Moraxella nonliquefaciens bloodstream infection and sepsis in a pediatric cancer patient: case report and literature review
BMC Infectious Diseases
Moraxella nonliquefaciens is a usually non-pathogenic biofilm-producing Gram-negative coccobacillus which may colonize the upper respiratory tract, rarely causing invasive disease. Although very rare, bloodstream infections caused by this organism have been described, showing often a fatal outcome. Here, we report the case of a pediatric cancer patient with bloodstream infection and sepsis due to M. nonliquefaciens showing full recovery after appropriate antibiotic treatment. Case presentation:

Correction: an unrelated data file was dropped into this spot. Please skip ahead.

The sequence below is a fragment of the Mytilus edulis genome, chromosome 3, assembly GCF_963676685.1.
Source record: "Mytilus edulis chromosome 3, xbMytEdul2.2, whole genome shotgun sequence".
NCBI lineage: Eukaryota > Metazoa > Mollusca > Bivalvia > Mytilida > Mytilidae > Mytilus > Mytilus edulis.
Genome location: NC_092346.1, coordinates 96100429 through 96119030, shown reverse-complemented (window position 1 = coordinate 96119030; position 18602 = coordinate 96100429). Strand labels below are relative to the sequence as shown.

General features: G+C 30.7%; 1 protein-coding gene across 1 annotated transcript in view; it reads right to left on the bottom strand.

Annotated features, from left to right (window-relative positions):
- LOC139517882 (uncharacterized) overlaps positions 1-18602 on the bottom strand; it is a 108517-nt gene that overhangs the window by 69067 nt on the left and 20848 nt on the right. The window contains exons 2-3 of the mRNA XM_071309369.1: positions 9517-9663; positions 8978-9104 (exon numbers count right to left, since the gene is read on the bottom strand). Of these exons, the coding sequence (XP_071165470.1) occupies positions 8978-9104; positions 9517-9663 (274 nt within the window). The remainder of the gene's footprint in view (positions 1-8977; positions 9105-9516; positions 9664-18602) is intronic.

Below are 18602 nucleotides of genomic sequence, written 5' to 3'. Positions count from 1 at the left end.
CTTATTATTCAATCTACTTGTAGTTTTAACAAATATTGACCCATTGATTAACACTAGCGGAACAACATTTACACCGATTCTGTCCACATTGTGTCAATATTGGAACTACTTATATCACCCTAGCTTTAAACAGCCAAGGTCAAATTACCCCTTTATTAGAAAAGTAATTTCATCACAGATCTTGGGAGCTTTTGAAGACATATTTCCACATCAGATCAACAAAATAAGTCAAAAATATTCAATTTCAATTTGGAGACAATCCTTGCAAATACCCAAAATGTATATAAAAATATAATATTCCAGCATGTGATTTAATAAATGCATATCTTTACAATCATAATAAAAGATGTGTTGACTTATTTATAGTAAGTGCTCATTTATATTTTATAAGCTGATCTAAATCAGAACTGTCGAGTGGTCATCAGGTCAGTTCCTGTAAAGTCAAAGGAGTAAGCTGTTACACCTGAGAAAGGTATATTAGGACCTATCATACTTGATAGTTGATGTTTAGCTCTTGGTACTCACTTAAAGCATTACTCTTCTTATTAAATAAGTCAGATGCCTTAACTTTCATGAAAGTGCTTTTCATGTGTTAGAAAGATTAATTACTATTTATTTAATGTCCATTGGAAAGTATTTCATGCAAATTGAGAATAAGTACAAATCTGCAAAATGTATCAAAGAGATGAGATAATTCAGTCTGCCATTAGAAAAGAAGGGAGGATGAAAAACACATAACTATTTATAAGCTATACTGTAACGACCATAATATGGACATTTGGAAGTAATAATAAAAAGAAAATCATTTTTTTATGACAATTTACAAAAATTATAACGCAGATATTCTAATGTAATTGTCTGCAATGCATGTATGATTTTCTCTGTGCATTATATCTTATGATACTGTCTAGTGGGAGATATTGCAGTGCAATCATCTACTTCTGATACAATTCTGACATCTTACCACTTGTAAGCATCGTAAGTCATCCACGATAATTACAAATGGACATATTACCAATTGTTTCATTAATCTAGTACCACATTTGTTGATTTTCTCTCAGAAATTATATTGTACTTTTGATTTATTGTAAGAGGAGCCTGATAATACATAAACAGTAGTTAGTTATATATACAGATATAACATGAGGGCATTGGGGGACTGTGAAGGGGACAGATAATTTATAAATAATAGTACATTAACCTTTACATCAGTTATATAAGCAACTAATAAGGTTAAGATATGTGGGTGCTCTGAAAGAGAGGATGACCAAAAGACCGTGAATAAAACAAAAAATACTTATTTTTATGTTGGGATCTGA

... Case presentation: A three-year-old boy with stage IV neuroblastoma was admitted for high-dose chemotherapy with autologous stem cell rescue after standard neuroblastoma treatment. Despite receiving antimicrobial prophylaxis with trimethoprim/sulfamethoxazole, acyclovir and amphothericin B, the patient presented with fever of up to 39.5°C and neutropenia. Besides a chemotherapy-related mucositis and an indwelling Broviac catheter (removed), no infection focus was identified on physical examination. Moraxella nonliquafaciens was identified in blood cultures. After antibiotic treatment and neutrophil recovery, the patient was fit for discharge. Conclusions: The case described highlights the importance of an otherwise non-pathogenic microorganism, especially in immunosupressed cancer patients. It should be kept in mind that, although very infrequently, Moraxella nonliquefaciens may cause bloodstream infections that can be successfully treated with prompt focus identification and antibiotic therapy.